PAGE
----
Omer Bodson was the Belgian officer who shot and killed Msiri, King of Garanganze (Katanga) on 20 December 1891 at Bunkeya in what is now the DR Congo. Bodson was then killed by one of Msiri's men.

The Garanganze, Yeke or Bayeke are a people of Katanga, in the Democratic Republic of Congo. They established the Yeke Kingdom under the warrior-king Msiri, who dominated the southern part of Central Africa from 1850 to 1891 and controlled the trade route between Angola and Zanzibar from his capital, at Bunkeya.

Stairs Expedition to Katanga

The Stairs Expedition to Katanga (1891−92), led by Captain William Stairs, was the winner in a race between two imperial powers to claim Katanga, a vast mineral-rich territory in Central Africa for colonization. The mission became notable when a local chief,, was killed, and also for the fact that Stairs, the leader of one side, actually held a commission in the army of the other.

This is a history of Katanga Province and the former independent State of Katanga, as well as the history of the region prior to colonization.

Lulua people

The Lulua people are a Bantu ethnic group settled along the Lulua River valley in south central Kasai-Occidental province, Democratic Republic of the Congo. The Lulua are in fact a collection of small groups whose home bordered by the larger Luba state and the related Songye people and Chokwe people, with whom they share a very similar culture, history, and language.

Tetela people

The Tetela people are a Bantu ethnic group of the Democratic Republic of the Congo, most of whom speak the Tetela language.

Bunkeya Place in Lualaba Province, Democratic Republic of the Congo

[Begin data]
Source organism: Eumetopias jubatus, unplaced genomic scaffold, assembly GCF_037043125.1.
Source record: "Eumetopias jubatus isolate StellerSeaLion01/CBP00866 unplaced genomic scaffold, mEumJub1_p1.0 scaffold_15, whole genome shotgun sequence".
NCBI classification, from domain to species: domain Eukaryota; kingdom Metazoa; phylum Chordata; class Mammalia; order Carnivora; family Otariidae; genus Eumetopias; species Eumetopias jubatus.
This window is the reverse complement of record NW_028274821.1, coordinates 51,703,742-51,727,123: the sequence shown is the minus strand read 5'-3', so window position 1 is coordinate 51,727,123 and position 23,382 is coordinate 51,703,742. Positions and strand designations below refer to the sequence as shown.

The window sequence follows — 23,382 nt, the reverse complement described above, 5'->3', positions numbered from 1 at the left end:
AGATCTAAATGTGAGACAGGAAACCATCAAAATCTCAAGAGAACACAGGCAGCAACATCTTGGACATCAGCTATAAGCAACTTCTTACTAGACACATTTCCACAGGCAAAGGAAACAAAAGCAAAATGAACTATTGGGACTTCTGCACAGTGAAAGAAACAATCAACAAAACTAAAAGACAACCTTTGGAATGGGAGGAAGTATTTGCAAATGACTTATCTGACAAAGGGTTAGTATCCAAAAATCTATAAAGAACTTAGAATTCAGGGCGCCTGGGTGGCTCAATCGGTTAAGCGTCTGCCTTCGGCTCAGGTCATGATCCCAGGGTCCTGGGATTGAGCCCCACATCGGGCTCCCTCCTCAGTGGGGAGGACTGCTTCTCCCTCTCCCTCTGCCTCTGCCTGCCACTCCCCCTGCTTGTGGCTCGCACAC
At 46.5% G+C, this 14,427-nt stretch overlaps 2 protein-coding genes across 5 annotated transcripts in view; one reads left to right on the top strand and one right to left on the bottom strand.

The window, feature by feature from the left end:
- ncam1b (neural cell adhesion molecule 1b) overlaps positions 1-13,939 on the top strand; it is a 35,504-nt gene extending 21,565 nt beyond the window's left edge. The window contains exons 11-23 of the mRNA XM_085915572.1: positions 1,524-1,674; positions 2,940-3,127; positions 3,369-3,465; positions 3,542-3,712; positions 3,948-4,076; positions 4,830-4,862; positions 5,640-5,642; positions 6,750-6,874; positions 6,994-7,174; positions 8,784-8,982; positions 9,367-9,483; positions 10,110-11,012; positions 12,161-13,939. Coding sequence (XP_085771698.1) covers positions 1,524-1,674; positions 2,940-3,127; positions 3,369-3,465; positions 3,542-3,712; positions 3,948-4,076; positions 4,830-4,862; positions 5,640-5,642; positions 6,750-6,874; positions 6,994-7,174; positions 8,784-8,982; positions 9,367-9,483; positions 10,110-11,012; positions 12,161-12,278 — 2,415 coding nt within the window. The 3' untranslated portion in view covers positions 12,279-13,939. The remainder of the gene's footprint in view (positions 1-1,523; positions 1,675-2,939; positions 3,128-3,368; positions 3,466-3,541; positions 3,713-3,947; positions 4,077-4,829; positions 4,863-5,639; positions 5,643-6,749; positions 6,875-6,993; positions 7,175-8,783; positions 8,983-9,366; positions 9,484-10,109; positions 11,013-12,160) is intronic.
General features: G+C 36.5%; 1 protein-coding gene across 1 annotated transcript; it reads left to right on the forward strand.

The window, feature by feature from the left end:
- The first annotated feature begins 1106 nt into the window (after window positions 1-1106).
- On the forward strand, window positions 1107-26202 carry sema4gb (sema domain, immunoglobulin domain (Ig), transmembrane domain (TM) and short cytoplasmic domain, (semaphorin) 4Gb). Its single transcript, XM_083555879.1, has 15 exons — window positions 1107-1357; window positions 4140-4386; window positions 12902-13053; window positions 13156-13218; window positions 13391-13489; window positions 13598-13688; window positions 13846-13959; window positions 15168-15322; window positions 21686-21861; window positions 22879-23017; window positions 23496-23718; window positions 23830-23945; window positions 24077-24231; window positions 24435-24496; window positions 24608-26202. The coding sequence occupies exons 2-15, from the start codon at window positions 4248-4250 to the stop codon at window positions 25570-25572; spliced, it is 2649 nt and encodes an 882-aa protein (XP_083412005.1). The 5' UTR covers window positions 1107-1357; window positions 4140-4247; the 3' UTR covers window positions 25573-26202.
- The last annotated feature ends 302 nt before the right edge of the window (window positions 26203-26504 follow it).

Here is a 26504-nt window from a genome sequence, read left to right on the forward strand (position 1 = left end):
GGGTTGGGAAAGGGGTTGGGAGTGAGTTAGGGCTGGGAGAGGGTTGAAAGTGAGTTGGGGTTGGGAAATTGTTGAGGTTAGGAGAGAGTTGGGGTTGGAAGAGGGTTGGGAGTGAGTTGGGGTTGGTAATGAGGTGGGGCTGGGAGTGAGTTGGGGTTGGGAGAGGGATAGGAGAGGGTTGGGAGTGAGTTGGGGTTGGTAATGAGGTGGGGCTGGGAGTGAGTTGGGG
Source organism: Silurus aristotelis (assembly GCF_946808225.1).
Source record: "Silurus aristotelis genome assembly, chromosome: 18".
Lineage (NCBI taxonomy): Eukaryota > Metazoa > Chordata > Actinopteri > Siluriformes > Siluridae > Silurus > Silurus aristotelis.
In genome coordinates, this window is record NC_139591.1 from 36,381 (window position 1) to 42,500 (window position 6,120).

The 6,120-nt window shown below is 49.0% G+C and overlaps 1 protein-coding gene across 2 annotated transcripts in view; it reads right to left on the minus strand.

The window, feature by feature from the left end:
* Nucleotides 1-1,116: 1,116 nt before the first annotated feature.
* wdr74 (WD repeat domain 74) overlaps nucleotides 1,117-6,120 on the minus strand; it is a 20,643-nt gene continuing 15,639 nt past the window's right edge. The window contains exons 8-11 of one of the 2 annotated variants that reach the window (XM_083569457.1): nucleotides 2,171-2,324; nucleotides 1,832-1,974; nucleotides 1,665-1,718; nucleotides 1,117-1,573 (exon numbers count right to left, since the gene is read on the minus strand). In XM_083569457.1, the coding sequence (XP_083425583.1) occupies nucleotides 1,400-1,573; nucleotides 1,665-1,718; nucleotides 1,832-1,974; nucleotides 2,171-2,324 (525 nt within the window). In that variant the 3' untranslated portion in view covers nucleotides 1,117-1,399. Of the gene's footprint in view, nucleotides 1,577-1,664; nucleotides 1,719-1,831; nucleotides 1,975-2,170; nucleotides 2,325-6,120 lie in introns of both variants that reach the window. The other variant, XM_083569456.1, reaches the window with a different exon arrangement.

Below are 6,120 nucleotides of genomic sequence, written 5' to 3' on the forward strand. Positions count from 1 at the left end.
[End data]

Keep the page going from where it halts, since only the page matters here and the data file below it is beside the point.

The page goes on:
Bunkeya is a community in the Lualaba Province of the Democratic Republic of the Congo. It is located on a huge plain near the Lufira River. Before the Belgian colonial conquest, Bunkeya was the center of a major trading state under the despotic ruler Msiri.

Frederick Stanley Arnot

Frederick Stanley Arnot was a Scottish missionary who did much to establish missions in what are now Angola, Zambia and the Democratic Republic of the Congo (DRC).

Yeke Kingdom Former kingdom of the Garanganze people in Katanga, DR Congo

The Yeke Kingdom of the Garanganze people in Katanga, DR Congo, was short-lived, existing from about 1856 to 1891 under one king, Msiri, but it became for a while the most powerful state in south-central Africa, controlling a territory of about half a million square kilometres. The Yeke Kingdom also controlled the only trade route across the continent from east to west, since the Kalahari Desert and Lozi Kingdom in the south and the Congo rainforest in the north blocked alternative routes. It achieved this control through natural resources and force of arms—Msiri traded Katanga's copper principally, but also slaves and ivory, for gunpowder and firearms—and by alliances through marriage. The most important alliances were with Portuguese–Angolans in the Benguela area, with Tippu Tip in the north and with Nyamwezi and Swahili traders in the east, and indirectly with the Sultan of Zanzibar who controlled the east coast traders.

Joseph Ngalula Mpandajila is a Congolese writer and politician.